Bernard and Doris
by Jef Burnham
Premiering Saturday, February 9 on HBO
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HBO Films presents this semi-factual and intriguing examination of the relationship between real-life philanthropist, environmental conservationist and patron of the arts, Doris Duke (Susan Sarandon), and her butler, Bernard Lafferty (Ralph Fiennes). Subtle and constantly engaging, the film strays from the usual pitfalls of the biopic, never losing sight of the comic elements of the story, maintaining its subtextual elements throughout, and running a comfortable hour and forty-five minutes.
After firing her butler for serving her ice-cold cantaloupe that he then decided to throw away, Doris, then the richest woman in the world, inadvertently hires Bernard during a drunken stupor. Bernard, having previously worked for Peggy Lee and Elizabeth Taylor, quickly develops an enigmatic infatuation with his employer, which is the foundation of the story. Though we ultimately learn Bernard is homosexual, there is an observable tension in him when the topic of Doris’ lovers arises, making the nature of their bond all the more puzzling.
The screenplay by Hugh Costello necessitated perfect casting of the title roles, as the relationship develops entirely in the subtext, requiring a very particular dynamic which appears effortlessly achieved through the combined talents of Susan Sarandon and Ralph Fiennes. Sarandon is charming as the isolated heiress of a tobacco tycoon (after whom Duke University is named), who, after a string of failed marriages, finds herself without an honest friend until Bernard comes along. Despite the competence of her performance, the film is stolen by the always extraordinary Ralph Fiennes, who brings a wonderfully abashed, silent awkwardness to his role as the increasingly flamboyant servant battling with a relapse of alcoholism.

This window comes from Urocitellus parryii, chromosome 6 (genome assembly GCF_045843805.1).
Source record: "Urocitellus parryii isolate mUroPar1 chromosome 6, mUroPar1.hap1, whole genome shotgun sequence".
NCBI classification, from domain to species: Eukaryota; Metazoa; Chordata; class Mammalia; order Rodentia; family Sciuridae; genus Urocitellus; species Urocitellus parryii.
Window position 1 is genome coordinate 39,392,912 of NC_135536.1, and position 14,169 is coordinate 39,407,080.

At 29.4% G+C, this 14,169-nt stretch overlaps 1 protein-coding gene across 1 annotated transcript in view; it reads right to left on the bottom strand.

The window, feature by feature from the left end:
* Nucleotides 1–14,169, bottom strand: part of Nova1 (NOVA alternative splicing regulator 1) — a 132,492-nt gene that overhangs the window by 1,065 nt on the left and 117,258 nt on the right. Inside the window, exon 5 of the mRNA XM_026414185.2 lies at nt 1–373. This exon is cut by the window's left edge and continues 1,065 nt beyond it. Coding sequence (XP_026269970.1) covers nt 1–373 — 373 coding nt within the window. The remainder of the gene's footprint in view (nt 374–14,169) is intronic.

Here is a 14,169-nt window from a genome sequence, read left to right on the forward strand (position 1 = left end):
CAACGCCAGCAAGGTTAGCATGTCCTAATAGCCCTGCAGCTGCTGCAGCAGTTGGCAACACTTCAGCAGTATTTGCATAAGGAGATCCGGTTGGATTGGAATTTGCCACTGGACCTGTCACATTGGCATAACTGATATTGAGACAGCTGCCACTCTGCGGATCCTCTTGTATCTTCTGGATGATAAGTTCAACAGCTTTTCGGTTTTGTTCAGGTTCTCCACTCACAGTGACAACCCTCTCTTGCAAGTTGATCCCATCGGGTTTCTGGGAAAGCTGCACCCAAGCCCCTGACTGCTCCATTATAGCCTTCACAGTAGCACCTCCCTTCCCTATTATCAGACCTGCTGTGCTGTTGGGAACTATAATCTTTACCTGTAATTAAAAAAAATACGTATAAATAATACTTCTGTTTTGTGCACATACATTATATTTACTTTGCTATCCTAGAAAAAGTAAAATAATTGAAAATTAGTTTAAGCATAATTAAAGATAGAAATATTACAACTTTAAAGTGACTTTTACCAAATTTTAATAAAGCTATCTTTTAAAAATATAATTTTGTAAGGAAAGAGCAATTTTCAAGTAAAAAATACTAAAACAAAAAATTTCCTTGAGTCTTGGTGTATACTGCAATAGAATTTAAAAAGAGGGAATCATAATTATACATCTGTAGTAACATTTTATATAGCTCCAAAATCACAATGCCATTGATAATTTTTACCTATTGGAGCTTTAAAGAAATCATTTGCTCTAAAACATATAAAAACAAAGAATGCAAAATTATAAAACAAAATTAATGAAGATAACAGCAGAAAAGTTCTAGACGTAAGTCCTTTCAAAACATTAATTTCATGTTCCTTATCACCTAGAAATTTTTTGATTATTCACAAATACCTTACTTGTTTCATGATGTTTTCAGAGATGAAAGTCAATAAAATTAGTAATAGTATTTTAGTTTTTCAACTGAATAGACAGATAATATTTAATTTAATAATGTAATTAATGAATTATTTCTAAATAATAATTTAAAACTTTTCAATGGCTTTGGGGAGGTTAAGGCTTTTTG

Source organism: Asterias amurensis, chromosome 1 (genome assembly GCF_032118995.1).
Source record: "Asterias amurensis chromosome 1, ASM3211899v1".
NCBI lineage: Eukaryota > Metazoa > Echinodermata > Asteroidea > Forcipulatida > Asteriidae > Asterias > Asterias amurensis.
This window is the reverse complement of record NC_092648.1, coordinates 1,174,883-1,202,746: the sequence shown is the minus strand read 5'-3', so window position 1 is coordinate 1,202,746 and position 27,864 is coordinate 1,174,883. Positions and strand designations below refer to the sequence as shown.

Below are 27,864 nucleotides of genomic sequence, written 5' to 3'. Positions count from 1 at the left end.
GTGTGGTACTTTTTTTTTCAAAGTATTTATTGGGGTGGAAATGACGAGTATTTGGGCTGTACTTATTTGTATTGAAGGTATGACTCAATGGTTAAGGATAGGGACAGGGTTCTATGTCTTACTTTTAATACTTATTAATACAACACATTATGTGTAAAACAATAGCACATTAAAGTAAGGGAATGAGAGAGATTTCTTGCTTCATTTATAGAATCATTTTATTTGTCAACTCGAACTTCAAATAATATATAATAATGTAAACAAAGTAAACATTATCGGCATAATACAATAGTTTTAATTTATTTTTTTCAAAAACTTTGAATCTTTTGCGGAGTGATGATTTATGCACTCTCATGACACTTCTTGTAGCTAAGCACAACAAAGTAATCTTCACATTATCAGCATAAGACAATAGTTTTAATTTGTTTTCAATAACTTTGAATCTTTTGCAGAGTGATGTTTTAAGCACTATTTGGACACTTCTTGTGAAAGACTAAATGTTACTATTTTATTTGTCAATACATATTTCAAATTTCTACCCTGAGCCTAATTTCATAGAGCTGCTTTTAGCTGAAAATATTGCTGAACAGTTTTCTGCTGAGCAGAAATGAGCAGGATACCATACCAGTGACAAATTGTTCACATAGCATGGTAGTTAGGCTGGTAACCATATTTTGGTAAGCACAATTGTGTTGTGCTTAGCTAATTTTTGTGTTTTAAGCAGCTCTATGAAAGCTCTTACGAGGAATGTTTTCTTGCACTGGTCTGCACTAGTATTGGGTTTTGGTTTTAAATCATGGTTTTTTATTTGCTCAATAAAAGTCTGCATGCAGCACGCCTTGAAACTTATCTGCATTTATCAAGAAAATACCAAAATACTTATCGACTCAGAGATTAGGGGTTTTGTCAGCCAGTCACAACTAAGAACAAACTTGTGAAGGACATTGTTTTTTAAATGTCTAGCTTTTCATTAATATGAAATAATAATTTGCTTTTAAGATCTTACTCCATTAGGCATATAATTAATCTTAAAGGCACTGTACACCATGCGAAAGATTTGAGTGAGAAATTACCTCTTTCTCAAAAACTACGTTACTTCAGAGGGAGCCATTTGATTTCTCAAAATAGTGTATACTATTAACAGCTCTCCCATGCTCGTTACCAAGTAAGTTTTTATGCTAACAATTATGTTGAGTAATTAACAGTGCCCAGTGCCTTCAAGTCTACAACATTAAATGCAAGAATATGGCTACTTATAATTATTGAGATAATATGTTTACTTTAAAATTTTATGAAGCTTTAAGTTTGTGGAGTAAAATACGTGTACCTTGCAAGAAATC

The bizarre coexistence of the duo is scrutinized with suspicion by outsiders. Though Doris herself pushes Bernard into the liberties he takes in his attire and manner with guests, it is perceived by all others to be an instance of the wealthy being taken advantage of by freeloaders. Doris’ financial advisor even calls the police on Bernard, claiming that Bernard had been neglecting Doris during an illness by not allowing her to take his call.
The only verbal explanation as to the nature of the characters’ relationship is when Doris, confused by Bernard’s loyalty, asks him “What do you want from me?” He replies simply, “To take care of you.” In another telling sequence, by which point Bernard dons slacks, a rose-covered blouse, a diamond earring and a ponytail instead of the customary formal dress of a butler, Bernard serenades Doris with a Peggy Lee song. Their eyes lock and a smile fixes upon Doris’ face as Bernard lovingly croons the tune of his former employer, and everything else seems to fade away. All the while, Bernard is accompanied on piano by one of Doris’ frequent lovers.
Bernard and Doris, directed by Bob Balaban with Kevin Spacey as Executive Producer, is a wonderful showcase for the talents of Sarandon and Fiennes. It premieres on HBO on Saturday, February 9 at 8 PM ET.
Jef Burnham is a writer and film critic living in Chicago.
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